throughout the beam. As an engineer, we need to know the variation of these functions
(i.e SF and BM) and it is important that we know the MAGNITUDE and POSITION
where these functions occur.
Example 1 Simply supported beam with central concentrated load

1. Calculate the beam reactions,


Due to symmetry, RA = RB = P/2
2. Determine the SF and BM equations
(a) Span AC, At section 1-1

SF
Fy = 0, P/2 V = 0, VAc = + P/2 Equation for SF on span AC
SF for AC is constant, its value is P/2 up to point C.
Just to the right of section C,
Fy = 0, P/2 P - V = 0, VC = - P/2
BM
Taking moments about section 1-1, M = 0
M P/2 x = 0, MAC = P/2 x ---------Equation for BM for span AC
BM varies linearly from A to C,
M= 0 at support A (x = 0) and M = P/2 . L/2 = PL/4 at mid-span when x = L/2
(b) SF and BM equations for span CB

SF
Fy = 0, P/2 P- V = 0, VCB = - P/2 Equation for SF on span BC
SF for span BC is constant, its value is -P/2 from x = L/2 to x = L
At B, Fy = 0, P/2 P- V + P/2 = 0, VB = 0
BM
Taking moments about section 2-2, M = 0
M P/2 x + P (x-L/2) = 0, MCB = P (L/2 x/2) ---------Equation for BM for span CB
BM reduces from PL/4 (when x = L/2) to 0 when x =L at B.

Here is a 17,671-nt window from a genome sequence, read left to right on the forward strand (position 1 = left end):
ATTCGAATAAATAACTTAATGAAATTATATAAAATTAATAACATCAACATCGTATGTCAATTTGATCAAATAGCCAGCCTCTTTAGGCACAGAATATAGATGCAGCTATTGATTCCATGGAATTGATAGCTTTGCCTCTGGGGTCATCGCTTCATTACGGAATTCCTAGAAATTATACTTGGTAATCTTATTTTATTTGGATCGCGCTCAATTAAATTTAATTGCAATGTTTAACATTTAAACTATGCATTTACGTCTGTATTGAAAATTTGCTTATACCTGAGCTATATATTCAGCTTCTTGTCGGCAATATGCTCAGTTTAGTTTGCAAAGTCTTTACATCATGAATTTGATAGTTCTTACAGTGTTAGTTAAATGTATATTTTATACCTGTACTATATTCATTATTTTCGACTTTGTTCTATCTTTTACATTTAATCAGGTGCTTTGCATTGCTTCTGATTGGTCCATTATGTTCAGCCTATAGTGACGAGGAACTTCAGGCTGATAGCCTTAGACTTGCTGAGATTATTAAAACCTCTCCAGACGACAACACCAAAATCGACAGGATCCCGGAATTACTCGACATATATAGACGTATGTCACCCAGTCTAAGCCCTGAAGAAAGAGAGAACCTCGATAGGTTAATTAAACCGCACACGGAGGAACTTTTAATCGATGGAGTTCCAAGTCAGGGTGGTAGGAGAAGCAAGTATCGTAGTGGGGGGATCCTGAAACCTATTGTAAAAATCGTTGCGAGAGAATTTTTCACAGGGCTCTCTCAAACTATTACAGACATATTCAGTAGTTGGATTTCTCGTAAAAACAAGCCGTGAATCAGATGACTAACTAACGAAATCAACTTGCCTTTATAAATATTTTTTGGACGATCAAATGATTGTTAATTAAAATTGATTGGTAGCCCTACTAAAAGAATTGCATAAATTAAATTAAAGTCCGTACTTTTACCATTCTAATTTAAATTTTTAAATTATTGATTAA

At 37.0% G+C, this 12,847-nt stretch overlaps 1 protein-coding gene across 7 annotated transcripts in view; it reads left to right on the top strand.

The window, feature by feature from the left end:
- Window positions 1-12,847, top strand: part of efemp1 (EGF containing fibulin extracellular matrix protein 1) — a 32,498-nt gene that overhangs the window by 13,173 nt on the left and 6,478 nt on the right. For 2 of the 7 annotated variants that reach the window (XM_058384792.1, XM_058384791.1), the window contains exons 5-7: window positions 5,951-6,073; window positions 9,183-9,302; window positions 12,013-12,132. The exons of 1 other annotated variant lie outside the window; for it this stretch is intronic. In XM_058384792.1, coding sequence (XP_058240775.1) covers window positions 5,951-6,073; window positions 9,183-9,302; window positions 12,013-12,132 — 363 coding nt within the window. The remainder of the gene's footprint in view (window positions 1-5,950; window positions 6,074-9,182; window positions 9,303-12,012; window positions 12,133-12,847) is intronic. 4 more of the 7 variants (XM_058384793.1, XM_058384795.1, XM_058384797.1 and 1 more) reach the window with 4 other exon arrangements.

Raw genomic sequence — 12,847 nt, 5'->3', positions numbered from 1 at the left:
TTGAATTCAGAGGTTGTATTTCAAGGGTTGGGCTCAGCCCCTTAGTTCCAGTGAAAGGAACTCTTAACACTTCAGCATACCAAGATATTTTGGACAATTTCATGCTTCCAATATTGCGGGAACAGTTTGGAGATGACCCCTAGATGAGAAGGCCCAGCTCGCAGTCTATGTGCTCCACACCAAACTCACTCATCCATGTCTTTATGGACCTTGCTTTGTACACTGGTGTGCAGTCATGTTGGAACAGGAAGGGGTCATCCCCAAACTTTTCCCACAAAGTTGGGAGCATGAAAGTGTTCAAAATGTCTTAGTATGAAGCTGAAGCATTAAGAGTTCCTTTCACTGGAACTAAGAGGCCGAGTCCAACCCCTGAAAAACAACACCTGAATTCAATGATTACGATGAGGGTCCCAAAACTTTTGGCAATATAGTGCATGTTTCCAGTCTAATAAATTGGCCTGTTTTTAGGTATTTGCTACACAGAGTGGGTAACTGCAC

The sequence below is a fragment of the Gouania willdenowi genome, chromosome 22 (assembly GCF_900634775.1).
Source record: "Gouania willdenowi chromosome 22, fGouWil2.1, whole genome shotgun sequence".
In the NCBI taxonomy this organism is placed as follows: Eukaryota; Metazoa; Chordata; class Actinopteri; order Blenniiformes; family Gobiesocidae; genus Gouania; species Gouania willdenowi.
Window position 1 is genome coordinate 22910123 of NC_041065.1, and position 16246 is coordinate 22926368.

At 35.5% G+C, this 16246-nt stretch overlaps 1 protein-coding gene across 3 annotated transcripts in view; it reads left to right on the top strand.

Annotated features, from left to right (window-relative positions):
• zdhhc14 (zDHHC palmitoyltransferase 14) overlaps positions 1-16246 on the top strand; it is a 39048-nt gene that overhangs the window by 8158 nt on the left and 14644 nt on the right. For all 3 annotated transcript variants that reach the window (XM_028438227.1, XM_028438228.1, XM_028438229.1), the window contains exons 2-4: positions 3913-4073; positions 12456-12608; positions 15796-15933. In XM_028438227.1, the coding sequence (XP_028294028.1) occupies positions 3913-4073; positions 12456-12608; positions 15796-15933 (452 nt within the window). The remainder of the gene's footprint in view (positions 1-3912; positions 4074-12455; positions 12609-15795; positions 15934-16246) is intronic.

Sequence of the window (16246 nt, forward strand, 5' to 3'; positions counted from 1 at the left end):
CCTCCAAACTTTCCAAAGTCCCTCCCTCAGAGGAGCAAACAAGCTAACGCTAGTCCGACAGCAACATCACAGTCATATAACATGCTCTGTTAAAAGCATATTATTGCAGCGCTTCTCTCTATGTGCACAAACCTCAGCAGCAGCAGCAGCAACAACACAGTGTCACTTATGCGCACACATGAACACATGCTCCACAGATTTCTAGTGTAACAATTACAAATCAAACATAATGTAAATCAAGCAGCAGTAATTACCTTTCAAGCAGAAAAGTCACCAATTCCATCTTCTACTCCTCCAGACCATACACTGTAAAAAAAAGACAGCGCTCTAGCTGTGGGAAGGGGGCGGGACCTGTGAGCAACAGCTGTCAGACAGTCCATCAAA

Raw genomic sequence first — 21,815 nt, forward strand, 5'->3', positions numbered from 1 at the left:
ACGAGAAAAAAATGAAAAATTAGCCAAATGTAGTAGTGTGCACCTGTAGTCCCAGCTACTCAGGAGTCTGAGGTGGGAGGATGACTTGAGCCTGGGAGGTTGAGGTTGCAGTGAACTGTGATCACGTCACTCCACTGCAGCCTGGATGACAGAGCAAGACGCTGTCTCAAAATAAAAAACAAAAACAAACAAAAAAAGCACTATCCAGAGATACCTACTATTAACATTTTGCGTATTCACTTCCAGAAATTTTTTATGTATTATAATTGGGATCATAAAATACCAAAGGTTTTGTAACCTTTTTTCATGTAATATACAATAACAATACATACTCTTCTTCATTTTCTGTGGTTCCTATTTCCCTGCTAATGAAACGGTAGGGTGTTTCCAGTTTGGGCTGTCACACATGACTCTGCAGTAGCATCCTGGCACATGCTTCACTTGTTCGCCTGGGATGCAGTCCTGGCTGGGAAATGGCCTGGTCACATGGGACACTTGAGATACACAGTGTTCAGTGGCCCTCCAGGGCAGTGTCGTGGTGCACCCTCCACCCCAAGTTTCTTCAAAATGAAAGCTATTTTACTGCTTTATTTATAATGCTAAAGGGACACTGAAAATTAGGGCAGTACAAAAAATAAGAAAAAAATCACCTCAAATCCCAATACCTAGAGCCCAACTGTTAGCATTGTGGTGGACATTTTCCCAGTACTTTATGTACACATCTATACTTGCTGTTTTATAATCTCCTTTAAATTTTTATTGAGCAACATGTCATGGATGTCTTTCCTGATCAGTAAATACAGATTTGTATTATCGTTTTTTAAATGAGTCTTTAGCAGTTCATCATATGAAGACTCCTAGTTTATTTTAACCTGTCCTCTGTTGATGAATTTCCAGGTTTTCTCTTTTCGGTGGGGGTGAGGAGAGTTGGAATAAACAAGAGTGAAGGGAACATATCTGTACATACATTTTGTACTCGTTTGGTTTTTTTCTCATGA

SIGN CONVENTION

SF
Shear Force is +ve if the left end is displaced upwards relative to the right end, likewise it
is ve if the right end is displaced upwards relative to the left end

BM

Bending moment is considered +ve if the beam is displaced downwards (sagging),


likewise it is considered ve if it is displaced upwards (hogging).
+ve BM occurs when the beam is in compression at the top and tension at the bottom.

SIGN CONVENTION OF DRAWING BM DIAGRAM


1. Drawn on the TENSION side of beam.
2. Shape of BM diagram is similar to the shape of the deflected shape of beam.

DEFINITION
1.

AXIAL FORCE (AF)


Algebraic sum of all the forces parallel to the axis of the member, taken to the right
or left of a section.
Sign convention:

2.

Compression -ve
Tensile +ve

SHEAR FORCE (SF)


Algebraic sum of all the forces perpendicular (ar) to the axis of the member, taken